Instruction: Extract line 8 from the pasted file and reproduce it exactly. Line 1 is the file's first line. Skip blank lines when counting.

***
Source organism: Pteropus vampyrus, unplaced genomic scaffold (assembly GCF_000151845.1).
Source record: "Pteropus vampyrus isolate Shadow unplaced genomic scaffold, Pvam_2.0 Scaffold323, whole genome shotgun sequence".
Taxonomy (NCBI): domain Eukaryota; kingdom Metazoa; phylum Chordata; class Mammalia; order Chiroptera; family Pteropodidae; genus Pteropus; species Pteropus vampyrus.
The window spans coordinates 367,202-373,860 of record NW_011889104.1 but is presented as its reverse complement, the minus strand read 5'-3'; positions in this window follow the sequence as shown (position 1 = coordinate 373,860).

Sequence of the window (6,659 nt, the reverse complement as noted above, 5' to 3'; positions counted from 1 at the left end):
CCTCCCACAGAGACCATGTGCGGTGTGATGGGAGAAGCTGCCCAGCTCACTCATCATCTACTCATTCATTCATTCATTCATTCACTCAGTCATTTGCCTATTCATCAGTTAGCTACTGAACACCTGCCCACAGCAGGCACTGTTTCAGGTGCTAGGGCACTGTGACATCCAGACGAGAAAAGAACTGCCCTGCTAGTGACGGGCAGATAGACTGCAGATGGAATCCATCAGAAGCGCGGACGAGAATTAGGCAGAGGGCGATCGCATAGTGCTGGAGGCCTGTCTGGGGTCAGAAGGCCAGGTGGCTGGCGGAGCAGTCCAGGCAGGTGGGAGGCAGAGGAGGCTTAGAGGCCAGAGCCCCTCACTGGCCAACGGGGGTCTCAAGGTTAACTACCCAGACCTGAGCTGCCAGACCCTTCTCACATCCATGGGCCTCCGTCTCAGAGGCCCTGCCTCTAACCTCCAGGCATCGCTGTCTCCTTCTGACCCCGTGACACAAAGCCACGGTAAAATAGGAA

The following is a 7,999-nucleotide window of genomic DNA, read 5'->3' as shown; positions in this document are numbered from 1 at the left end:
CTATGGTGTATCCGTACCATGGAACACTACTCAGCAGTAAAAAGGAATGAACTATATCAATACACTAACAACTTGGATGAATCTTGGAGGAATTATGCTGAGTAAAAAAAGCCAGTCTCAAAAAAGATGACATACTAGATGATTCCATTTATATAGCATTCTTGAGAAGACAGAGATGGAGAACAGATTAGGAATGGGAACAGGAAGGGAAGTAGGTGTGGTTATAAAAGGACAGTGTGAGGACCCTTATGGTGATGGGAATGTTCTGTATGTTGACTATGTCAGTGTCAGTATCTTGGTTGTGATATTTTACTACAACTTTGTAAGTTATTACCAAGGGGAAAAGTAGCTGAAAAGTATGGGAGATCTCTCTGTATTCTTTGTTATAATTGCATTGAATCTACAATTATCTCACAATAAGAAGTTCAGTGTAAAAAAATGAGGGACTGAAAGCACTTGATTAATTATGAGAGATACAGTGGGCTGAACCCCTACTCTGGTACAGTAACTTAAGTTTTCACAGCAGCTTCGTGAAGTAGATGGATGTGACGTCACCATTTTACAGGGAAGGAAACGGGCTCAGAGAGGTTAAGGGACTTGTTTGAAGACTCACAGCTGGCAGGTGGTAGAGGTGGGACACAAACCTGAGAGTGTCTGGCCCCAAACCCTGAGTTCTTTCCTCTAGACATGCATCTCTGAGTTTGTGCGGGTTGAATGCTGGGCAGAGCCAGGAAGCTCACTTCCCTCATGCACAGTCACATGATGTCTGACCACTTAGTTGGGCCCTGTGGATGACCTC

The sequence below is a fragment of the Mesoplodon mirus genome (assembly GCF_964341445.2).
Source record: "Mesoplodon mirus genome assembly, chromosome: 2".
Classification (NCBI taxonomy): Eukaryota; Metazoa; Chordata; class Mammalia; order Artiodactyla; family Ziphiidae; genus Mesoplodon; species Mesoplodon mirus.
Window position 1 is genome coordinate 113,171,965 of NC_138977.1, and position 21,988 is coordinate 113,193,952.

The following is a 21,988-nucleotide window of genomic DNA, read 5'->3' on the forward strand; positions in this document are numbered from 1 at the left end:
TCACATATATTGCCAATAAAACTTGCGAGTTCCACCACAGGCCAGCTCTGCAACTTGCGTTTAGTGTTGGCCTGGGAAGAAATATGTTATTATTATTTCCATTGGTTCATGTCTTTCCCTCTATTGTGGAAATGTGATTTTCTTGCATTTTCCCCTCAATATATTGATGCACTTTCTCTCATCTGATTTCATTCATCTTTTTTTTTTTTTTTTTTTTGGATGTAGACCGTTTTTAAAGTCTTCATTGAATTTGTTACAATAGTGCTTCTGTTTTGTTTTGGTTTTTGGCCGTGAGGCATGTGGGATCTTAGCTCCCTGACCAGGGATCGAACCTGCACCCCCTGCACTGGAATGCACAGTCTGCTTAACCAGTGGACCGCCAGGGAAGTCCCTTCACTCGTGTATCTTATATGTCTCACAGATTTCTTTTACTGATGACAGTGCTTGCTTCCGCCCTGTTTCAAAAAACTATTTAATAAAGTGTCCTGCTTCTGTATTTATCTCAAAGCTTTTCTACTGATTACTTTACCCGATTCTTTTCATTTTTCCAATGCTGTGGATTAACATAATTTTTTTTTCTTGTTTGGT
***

CTATGGTGTATCCGTACCATGGAACACTACTCAGCAGTAAAAAGGAATGAACTATATCAATACACTAACAACTTGGATGAATCTTGGAGGAATTATGCTGAGTAAAAAAAGCCAGTCTCAAAAAAGATGACATACTAGATGATTCCATTTATATAGCATTCTTGAGAAGACAGAGATGGAGAACAGATTAGGAATGGGAACAGGAAGGGAAGTAGGTGTGGTTATAAAAGGACAGTGTGAGGACCCTTATGGTGATGGGAATGTTCTGTATGTTGACTATGTCAGTGTCAGTATCTTGGTTGTGATATTTTACTACAACTTTGTAAGTTATTACCAAGGGGAAAAGTAGCTGAAAAGTATGGGAGATCTCTCTGTATTCTTTGTTATAATTGCATTGAATCTACAATTATCTCACAATAAGAAGTTCAGTGTAAAAAAATGAGGGACTGAAAGCACTTGATTAATTATGAGAGATACAGTGGGCTGAACCCCTACTCTGGTACAGTAACTTAAGTTTTCACAGCAGCTTCGTGAAGTAGATGGATGTGACGTCACCATTTTACAGGGAAGGAAACGGGCTCAGAGAGGTTAAGGGACTTGTTTGAAGACTCACAGCTGGCAGGTGGTAGAGGTGGGACACAAACCTGAGAGTGTCTGGCCCCAAACCCTGAGTTCTTTCCTCTAGACATGCATCTCTGAGTTTGTGCGGGTTGAATGCTGGGCAGAGCCAGGAAGCTCACTTCCCTCATGCACAGTCACATGATGTCTGACCACTTAGTTGGGCCCTGTGGATGACCTC